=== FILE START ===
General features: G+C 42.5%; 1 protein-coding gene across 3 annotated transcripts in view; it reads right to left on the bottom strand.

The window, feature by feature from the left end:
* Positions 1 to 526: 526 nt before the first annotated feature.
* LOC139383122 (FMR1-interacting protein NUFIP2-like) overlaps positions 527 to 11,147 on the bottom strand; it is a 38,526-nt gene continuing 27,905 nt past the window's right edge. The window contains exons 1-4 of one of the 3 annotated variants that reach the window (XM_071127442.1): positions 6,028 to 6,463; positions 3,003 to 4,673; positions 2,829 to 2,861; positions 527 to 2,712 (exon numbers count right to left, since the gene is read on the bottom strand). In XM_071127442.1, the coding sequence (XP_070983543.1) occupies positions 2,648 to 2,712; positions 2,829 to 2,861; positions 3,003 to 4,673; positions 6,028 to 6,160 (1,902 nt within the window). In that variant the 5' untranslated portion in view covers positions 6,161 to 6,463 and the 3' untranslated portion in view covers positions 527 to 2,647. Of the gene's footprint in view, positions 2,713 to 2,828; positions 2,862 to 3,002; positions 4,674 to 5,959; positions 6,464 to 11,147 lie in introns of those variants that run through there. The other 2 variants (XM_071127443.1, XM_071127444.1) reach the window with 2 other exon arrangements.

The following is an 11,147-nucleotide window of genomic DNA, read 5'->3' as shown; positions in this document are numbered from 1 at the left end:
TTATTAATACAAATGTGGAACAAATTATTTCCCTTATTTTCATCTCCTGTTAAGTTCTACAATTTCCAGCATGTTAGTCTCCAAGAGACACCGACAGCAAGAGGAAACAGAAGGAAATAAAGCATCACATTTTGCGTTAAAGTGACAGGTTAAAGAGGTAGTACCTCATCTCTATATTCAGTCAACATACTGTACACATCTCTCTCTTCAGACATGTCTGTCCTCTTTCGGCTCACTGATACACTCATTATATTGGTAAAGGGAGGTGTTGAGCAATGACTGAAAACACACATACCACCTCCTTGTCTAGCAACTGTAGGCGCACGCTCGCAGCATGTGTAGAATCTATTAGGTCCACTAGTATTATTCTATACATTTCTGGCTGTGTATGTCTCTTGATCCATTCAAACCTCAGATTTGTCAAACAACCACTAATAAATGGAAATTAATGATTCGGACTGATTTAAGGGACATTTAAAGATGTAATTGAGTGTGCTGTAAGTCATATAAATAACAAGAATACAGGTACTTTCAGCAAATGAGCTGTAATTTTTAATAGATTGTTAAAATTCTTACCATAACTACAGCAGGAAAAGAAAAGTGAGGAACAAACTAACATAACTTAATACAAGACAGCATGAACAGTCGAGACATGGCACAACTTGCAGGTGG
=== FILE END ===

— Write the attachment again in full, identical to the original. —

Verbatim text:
General features: G+C 42.5%; 1 protein-coding gene across 3 annotated transcripts in view; it reads right to left on the bottom strand.

The window, feature by feature from the left end:
* Positions 1 to 526: 526 nt before the first annotated feature.
* LOC139383122 (FMR1-interacting protein NUFIP2-like) overlaps positions 527 to 11,147 on the bottom strand; it is a 38,526-nt gene continuing 27,905 nt past the window's right edge. The window contains exons 1-4 of one of the 3 annotated variants that reach the window (XM_071127442.1): positions 6,028 to 6,463; positions 3,003 to 4,673; positions 2,829 to 2,861; positions 527 to 2,712 (exon numbers count right to left, since the gene is read on the bottom strand). In XM_071127442.1, the coding sequence (XP_070983543.1) occupies positions 2,648 to 2,712; positions 2,829 to 2,861; positions 3,003 to 4,673; positions 6,028 to 6,160 (1,902 nt within the window). In that variant the 5' untranslated portion in view covers positions 6,161 to 6,463 and the 3' untranslated portion in view covers positions 527 to 2,647. Of the gene's footprint in view, positions 2,713 to 2,828; positions 2,862 to 3,002; positions 4,674 to 5,959; positions 6,464 to 11,147 lie in introns of those variants that run through there. The other 2 variants (XM_071127443.1, XM_071127444.1) reach the window with 2 other exon arrangements.

The following is an 11,147-nucleotide window of genomic DNA, read 5'->3' as shown; positions in this document are numbered from 1 at the left end:
TTATTAATACAAATGTGGAACAAATTATTTCCCTTATTTTCATCTCCTGTTAAGTTCTACAATTTCCAGCATGTTAGTCTCCAAGAGACACCGACAGCAAGAGGAAACAGAAGGAAATAAAGCATCACATTTTGCGTTAAAGTGACAGGTTAAAGAGGTAGTACCTCATCTCTATATTCAGTCAACATACTGTACACATCTCTCTCTTCAGACATGTCTGTCCTCTTTCGGCTCACTGATACACTCATTATATTGGTAAAGGGAGGTGTTGAGCAATGACTGAAAACACACATACCACCTCCTTGTCTAGCAACTGTAGGCGCACGCTCGCAGCATGTGTAGAATCTATTAGGTCCACTAGTATTATTCTATACATTTCTGGCTGTGTATGTCTCTTGATCCATTCAAACCTCAGATTTGTCAAACAACCACTAATAAATGGAAATTAATGATTCGGACTGATTTAAGGGACATTTAAAGATGTAATTGAGTGTGCTGTAAGTCATATAAATAACAAGAATACAGGTACTTTCAGCAAATGAGCTGTAATTTTTAATAGATTGTTAAAATTCTTACCATAACTACAGCAGGAAAAGAAAAGTGAGGAACAAACTAACATAACTTAATACAAGACAGCATGAACAGTCGAGACATGGCACAACTTGCAGGTGG